US Airways hasn’t fired the employee who tweeted a pornographic picture from the airline’s official Twitter account, calling the act an “honest mistake”. On Tuesday, US Airways spokesperson Matt Miller told Mashable that the accidental post was made after the picture had been tweeted to the US Airways account.
The picture, referred to as NSFW (Not Safe for Work) featured a woman pleasuring herself with a model airplane.
Miller said when the employee tried to flag the image as inappropriate, he mistakenly included it in a tweet to a customer. ”It was an honest mistake,” he told Mashable, adding that the employee responsible for the tweet will keep his job.
At Social Media Today, Bryan Kramer applauded Miller’s transparency about the situation, citing it as a good example of Human to Human (H2H) interaction.
“US Airways, I commend you for not firing anyone,” Kramer said. “You could have been like everyone else and found a scapegoat, but didn’t.”
While reminding us that the people behind company tweets are just like us, and make mistakes, is a good lesson, there is much more important one we need to “re-learn”.
In a faster-than-ever paced online world, it is imperative to properly edit content before publishing it to the masses. Many social tools will show previews of images and video before the user clicks “send” or “post”. If yours doesn’t, paste the url embedded in the tweet or post and open it in another browser window to ensure it’s the right content. After posting content, be sure to look at the live page. This will help you catch blunders and minimize the amount of time any inaccurate or offensive content remains public. (That US Airways tweet remained on the company’s timeline for nearly an hour!)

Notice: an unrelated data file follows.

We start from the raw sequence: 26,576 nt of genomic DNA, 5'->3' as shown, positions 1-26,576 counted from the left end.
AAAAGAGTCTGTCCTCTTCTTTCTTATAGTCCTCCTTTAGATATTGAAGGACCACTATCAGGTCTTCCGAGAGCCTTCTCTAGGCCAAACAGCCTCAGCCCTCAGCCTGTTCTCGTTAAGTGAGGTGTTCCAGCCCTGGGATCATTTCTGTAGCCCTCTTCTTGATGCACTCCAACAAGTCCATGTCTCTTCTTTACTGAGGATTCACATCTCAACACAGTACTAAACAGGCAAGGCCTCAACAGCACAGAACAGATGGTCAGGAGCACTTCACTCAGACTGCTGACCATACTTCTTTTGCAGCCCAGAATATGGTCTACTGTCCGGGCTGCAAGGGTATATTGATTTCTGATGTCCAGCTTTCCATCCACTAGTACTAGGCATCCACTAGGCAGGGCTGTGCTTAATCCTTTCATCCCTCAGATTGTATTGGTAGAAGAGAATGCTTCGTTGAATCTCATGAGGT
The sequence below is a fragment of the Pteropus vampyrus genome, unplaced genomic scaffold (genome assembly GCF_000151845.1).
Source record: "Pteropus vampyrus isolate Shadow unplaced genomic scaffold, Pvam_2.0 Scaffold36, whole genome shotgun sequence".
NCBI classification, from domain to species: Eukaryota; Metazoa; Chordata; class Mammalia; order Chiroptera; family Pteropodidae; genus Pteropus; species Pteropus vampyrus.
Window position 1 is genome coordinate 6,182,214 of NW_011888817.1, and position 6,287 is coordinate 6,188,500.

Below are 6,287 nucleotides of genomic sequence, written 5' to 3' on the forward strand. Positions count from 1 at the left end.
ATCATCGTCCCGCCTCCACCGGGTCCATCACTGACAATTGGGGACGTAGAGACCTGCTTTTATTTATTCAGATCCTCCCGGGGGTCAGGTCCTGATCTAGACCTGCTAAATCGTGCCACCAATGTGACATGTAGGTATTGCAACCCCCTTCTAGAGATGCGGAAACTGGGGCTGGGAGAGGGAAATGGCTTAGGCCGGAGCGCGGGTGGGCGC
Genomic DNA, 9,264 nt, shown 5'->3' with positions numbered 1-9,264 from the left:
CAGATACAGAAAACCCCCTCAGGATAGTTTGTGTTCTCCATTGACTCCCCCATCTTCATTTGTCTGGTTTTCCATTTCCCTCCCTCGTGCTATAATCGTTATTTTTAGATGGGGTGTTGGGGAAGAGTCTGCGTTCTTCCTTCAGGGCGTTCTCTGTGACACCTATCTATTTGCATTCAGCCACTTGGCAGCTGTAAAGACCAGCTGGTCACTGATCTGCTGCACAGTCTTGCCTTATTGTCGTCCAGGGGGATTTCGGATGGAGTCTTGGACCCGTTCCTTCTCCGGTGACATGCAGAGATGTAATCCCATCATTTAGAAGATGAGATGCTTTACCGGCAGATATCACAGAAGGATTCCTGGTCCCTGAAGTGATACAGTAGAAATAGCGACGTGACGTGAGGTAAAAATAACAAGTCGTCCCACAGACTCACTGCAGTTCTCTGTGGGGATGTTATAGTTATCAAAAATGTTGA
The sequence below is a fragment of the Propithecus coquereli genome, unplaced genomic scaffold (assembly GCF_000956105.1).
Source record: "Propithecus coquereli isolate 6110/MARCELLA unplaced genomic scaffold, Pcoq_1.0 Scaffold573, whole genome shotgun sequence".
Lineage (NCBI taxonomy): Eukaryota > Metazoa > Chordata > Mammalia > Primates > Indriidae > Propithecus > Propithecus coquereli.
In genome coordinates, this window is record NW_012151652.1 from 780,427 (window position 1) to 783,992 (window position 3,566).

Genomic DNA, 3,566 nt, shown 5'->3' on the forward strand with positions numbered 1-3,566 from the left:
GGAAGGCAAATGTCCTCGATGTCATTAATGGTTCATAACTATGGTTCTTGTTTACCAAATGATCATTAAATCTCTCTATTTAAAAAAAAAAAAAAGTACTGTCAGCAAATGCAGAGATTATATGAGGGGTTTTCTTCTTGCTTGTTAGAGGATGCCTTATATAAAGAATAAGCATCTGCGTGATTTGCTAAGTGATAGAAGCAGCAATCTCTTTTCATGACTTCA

I do think it’s quite possible the employee behind Monday’s tweet didn’t intend for that picture to ever be shared to the airline’s customers. For that, I think US Airways made the right call. The company needs to remember, though, that people are much less forgiving the second time around, and take appropriate action to better ensure this doesn’t happen again. If that means reviewing platforms and software configurations, or even bringing on another employee to review live posts, the costs involved could save the airline a great deal of headache down the road.
If you’ve never been behind a tweet that was so embarrassing it went viral, beckoning thousands to point fingers, take the time today to review the process of posting content online. I can’t stress enough how important the basics are: preview, edit, publish, and review. It is much easier to prevent a problem than it is to deal with the backlash.